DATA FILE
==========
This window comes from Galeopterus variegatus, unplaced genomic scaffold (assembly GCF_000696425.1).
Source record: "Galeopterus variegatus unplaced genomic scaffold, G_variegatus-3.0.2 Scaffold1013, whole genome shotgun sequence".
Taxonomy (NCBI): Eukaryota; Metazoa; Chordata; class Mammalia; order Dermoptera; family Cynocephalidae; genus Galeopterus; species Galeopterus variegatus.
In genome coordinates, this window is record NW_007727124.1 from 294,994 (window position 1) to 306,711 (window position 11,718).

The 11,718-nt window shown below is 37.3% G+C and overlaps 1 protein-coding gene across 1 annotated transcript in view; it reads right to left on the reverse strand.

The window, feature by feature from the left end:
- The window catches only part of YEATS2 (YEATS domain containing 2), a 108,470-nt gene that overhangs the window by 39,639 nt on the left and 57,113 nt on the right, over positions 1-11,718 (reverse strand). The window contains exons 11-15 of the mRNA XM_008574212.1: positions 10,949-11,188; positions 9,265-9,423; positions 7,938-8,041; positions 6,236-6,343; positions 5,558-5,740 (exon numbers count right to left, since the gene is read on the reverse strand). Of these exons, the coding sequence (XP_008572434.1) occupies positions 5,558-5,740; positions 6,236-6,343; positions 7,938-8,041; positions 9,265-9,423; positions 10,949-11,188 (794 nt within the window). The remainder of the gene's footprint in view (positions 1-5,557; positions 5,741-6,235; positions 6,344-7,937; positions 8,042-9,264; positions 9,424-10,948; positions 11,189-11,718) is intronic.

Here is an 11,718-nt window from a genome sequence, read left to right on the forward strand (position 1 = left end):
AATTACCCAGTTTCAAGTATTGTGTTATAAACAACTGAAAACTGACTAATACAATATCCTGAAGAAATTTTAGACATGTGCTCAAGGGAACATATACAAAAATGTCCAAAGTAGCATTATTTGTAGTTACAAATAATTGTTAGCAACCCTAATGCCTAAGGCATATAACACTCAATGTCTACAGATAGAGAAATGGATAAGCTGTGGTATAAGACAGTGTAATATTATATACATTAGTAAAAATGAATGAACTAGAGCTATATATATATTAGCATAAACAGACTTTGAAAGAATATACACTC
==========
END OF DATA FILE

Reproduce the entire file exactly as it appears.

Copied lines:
This window comes from Galeopterus variegatus, unplaced genomic scaffold (assembly GCF_000696425.1).
Source record: "Galeopterus variegatus unplaced genomic scaffold, G_variegatus-3.0.2 Scaffold1013, whole genome shotgun sequence".
Taxonomy (NCBI): Eukaryota; Metazoa; Chordata; class Mammalia; order Dermoptera; family Cynocephalidae; genus Galeopterus; species Galeopterus variegatus.
In genome coordinates, this window is record NW_007727124.1 from 294,994 (window position 1) to 306,711 (window position 11,718).

The 11,718-nt window shown below is 37.3% G+C and overlaps 1 protein-coding gene across 1 annotated transcript in view; it reads right to left on the reverse strand.

The window, feature by feature from the left end:
- The window catches only part of YEATS2 (YEATS domain containing 2), a 108,470-nt gene that overhangs the window by 39,639 nt on the left and 57,113 nt on the right, over positions 1-11,718 (reverse strand). The window contains exons 11-15 of the mRNA XM_008574212.1: positions 10,949-11,188; positions 9,265-9,423; positions 7,938-8,041; positions 6,236-6,343; positions 5,558-5,740 (exon numbers count right to left, since the gene is read on the reverse strand). Of these exons, the coding sequence (XP_008572434.1) occupies positions 5,558-5,740; positions 6,236-6,343; positions 7,938-8,041; positions 9,265-9,423; positions 10,949-11,188 (794 nt within the window). The remainder of the gene's footprint in view (positions 1-5,557; positions 5,741-6,235; positions 6,344-7,937; positions 8,042-9,264; positions 9,424-10,948; positions 11,189-11,718) is intronic.

Here is an 11,718-nt window from a genome sequence, read left to right on the forward strand (position 1 = left end):
AATTACCCAGTTTCAAGTATTGTGTTATAAACAACTGAAAACTGACTAATACAATATCCTGAAGAAATTTTAGACATGTGCTCAAGGGAACATATACAAAAATGTCCAAAGTAGCATTATTTGTAGTTACAAATAATTGTTAGCAACCCTAATGCCTAAGGCATATAACACTCAATGTCTACAGATAGAGAAATGGATAAGCTGTGGTATAAGACAGTGTAATATTATATACATTAGTAAAAATGAATGAACTAGAGCTATATATATATTAGCATAAACAGACTTTGAAAGAATATACACTC